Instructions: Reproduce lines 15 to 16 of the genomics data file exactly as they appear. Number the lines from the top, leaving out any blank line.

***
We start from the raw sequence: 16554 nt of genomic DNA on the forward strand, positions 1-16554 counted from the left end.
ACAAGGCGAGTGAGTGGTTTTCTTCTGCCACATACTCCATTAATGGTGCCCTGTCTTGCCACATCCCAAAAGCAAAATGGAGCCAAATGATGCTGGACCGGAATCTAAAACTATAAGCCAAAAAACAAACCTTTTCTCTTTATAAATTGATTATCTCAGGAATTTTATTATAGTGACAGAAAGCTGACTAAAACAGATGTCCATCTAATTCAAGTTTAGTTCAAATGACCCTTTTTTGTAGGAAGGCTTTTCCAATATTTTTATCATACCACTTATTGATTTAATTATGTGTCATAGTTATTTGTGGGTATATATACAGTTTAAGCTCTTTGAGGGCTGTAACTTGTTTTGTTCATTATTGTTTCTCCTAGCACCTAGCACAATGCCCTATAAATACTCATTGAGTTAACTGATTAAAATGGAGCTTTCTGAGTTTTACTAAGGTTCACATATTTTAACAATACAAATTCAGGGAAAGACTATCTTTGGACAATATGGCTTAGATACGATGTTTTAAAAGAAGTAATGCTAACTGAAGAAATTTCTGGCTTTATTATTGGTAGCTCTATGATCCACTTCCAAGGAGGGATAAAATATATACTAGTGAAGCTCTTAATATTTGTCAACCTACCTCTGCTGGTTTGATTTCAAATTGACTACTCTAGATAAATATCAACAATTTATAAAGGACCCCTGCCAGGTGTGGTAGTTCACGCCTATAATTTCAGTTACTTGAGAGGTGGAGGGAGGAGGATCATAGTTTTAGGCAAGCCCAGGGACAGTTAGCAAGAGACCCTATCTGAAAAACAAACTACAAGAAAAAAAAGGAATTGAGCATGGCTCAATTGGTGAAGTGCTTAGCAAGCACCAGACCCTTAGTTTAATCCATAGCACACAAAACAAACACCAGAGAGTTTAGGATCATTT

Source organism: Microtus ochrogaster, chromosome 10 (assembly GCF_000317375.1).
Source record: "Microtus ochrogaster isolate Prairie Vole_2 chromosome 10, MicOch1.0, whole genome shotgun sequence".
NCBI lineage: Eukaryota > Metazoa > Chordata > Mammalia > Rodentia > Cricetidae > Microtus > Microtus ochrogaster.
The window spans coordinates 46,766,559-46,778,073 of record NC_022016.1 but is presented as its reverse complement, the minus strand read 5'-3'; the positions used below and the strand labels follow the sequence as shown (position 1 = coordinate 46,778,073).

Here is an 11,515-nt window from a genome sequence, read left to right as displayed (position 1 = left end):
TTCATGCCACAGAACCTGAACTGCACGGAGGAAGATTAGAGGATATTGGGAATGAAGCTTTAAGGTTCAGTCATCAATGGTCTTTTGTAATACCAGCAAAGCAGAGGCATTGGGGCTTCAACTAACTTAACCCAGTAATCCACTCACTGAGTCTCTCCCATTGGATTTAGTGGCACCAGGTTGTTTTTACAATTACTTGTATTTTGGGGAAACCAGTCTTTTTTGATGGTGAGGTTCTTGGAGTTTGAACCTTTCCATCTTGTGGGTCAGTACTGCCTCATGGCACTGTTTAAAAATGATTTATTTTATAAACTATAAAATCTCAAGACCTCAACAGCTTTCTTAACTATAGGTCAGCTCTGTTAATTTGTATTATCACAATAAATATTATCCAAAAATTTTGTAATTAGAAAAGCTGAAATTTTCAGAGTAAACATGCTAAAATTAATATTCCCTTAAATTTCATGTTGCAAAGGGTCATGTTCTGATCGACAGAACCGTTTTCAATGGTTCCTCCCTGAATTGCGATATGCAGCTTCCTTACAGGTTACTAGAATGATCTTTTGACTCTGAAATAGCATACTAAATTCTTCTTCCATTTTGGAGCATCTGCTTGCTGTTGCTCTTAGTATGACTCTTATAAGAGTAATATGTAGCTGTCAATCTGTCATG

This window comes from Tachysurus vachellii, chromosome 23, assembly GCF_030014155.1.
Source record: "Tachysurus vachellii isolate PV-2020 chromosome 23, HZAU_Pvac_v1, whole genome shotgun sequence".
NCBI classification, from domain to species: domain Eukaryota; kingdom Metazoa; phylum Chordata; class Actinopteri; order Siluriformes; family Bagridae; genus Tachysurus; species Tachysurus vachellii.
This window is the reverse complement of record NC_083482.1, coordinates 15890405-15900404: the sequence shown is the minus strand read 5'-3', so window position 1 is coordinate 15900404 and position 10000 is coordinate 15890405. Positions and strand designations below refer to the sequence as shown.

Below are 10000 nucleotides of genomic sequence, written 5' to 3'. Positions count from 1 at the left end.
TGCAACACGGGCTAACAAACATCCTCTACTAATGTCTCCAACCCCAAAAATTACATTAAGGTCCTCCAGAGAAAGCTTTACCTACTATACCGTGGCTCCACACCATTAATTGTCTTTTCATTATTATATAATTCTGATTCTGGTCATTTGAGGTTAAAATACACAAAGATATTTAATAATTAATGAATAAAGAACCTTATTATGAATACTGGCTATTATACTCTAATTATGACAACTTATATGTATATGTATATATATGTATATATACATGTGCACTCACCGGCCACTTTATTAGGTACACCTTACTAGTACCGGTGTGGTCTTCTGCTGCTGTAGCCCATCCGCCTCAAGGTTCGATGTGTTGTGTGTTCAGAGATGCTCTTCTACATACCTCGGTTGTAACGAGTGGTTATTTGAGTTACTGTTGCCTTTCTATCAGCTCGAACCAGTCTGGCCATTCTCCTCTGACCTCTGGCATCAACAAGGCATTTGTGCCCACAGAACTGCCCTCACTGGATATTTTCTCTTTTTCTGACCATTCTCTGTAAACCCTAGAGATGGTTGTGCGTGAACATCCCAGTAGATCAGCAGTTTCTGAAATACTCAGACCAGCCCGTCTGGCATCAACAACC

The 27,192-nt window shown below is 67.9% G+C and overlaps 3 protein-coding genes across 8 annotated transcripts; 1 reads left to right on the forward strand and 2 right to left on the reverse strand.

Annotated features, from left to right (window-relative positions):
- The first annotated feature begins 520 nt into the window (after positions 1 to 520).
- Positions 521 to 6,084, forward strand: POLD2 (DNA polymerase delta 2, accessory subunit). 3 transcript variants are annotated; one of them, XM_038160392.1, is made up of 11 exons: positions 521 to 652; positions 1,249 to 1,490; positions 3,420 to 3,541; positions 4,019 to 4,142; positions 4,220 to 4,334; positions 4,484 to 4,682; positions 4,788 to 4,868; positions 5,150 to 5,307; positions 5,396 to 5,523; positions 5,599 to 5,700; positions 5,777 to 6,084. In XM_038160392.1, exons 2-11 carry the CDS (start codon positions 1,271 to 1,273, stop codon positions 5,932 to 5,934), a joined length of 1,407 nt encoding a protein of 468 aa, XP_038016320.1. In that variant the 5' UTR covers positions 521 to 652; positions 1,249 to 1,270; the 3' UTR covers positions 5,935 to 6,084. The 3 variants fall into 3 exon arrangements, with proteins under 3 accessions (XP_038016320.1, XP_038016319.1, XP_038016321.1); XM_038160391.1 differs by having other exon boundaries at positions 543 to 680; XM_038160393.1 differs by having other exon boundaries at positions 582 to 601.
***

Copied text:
The 27,192-nt window shown below is 67.9% G+C and overlaps 3 protein-coding genes across 8 annotated transcripts; 1 reads left to right on the forward strand and 2 right to left on the reverse strand.

Annotated features, from left to right (window-relative positions):